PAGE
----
FEI President HRH Princess Haya welcomed the FEI initiative to hold a Congress on Non-Steroidal Anti-Inflammatory Drugs (NSAID) Usage and Medication in the Equine Athlete, declaring it as long overdue and the first real opportunity to bring together all the new science on NSAIDs since the FEI’s 1993 ban on their use in competition.
“Knowledge and an understanding of all aspects in the debate on NSAIDs is key to an informed decision”, the FEI President stated in her opening address. “What we all most want from this Congress above all else is to give us, the FEI family, the tools and the confidence to have the wisdom to do what we all so clearly have shown we want to do - that is what is right for our partner, the horse”, she said, emphasising the universal message of the Congress and the paramount principle of the sport, the welfare of the horse.
The President was speaking at the first day of the Congress, which is being held in the Olympic Museum in Lausanne, Switzerland. During today’s three sessions, 12 leading research experts outlined the current state of knowledge on NSAIDs to over 200 Congress participants representing 29 nationalities.
Congress participants heard that there is a substantial amount of new scientific evidence on the nature of NSAIDs, including improved ways of detecting them, their effect on the body and their side effects, as well as the effect of low levels of intake and combining different NSAIDs.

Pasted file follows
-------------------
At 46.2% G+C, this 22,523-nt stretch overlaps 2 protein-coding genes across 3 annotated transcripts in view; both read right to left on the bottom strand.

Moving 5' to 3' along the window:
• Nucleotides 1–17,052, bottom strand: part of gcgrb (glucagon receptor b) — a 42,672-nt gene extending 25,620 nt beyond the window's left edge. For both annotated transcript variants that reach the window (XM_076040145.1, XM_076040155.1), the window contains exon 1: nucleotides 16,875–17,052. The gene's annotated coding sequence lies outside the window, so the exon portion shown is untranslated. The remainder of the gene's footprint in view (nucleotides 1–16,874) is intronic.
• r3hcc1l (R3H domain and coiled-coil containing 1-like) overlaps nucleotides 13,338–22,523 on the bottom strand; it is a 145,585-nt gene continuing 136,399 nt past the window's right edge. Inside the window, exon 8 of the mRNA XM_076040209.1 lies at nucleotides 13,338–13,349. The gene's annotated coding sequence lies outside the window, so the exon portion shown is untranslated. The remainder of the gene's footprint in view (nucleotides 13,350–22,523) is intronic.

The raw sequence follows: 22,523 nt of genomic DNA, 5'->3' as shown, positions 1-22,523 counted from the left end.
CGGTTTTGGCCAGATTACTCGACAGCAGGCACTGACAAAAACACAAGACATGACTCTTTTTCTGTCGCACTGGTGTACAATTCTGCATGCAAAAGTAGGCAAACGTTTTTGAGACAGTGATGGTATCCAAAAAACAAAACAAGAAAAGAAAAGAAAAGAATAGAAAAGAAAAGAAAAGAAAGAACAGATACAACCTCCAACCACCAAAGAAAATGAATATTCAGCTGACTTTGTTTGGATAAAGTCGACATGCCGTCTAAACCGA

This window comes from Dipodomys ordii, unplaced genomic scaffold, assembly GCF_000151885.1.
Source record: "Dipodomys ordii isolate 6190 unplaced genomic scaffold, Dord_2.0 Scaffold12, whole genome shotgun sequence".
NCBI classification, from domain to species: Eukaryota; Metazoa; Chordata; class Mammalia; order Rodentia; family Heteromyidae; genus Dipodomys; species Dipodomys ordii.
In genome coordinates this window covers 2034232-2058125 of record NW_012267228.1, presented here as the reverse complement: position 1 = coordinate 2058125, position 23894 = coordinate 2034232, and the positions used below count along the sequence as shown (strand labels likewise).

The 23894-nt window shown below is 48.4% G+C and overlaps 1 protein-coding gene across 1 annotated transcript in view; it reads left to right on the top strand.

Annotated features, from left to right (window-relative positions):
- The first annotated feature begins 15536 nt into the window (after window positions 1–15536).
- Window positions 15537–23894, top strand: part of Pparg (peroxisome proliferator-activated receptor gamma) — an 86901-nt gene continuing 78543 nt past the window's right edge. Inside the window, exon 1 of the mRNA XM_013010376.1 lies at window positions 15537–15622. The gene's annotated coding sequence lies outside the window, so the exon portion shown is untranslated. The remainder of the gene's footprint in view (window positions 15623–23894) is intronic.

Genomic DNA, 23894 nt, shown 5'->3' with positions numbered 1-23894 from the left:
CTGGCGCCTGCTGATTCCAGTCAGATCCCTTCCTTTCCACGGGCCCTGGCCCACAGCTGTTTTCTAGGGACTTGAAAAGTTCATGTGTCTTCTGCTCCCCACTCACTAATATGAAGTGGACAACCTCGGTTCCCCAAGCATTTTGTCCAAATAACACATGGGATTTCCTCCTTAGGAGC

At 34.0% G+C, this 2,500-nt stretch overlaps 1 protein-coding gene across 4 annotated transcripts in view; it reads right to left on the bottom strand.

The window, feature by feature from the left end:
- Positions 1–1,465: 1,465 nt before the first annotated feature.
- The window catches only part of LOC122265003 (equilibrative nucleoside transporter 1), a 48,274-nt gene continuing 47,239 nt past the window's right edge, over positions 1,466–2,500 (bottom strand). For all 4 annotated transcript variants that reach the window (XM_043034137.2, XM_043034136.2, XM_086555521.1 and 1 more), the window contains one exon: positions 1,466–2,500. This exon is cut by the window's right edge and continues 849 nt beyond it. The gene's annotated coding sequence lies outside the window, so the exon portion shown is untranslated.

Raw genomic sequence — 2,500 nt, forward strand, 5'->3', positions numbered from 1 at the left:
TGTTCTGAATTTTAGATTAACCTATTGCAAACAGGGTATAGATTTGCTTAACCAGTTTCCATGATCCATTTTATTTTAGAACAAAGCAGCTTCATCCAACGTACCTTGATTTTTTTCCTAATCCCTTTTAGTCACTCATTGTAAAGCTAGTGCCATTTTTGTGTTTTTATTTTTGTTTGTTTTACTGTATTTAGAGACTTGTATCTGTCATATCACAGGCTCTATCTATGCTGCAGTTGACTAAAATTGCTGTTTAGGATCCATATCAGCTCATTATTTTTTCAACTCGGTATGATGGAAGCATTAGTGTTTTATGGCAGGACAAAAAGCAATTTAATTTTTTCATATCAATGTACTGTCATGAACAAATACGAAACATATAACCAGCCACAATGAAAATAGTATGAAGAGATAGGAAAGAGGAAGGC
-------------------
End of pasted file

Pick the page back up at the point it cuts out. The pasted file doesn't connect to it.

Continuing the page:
Sven Holmberg, FEI first Vice President and Congress Chairman, expressed his pleasure that so many leading experts had agreed to speak and also stressed the importance of the two-day conference for the external perception of equestrian sport. “The way our sport is perceived is fundamental to our ability to attract interest from the general spectator, from the media and from future sponsors. The outcome of this Congress should not only guide us in future discussions but also give the outside world the right message.”
Pierre-Louis Toutain (FRA), Professor of Physiology and Therapeutics at the National Veterinary School of Toulouse, suggested that the FEI should first express formally whether its priority was horse welfare or a level playing field . Professor Toutain also presented a paper on the possible side effects of long-term use of NSAIDs on behalf of Professor Johanna Fink-Gremmels (GER), who was unable to attend the Congress.
Dr Wayne McIlwraith (NZL), Director of the Orthopaedic Research Center at Colorado State University (USA) and former President of the American Association of Equine Practitioners, gave an overview of existing studies on the effectiveness of NSAIDs in pain control. These show that the most commonly used NSAIDs, phenylbutazone and flunixin, both have significant effects on lameness, with results depending on the timing and duration of dosage. A combination of both drugs has demonstrated an even greater clinical improvement, but with proven side effects, he warned. He also described how more specific types of NSAIDs had less risk of slowing healing processes in the joint.
Professor Ken Hinchcliff, Dean of the Faculty of Veterinary Science at the University of Melbourne (AUS), said that studies to date had insufficient sample numbers to provide a high level of confidence in the findings.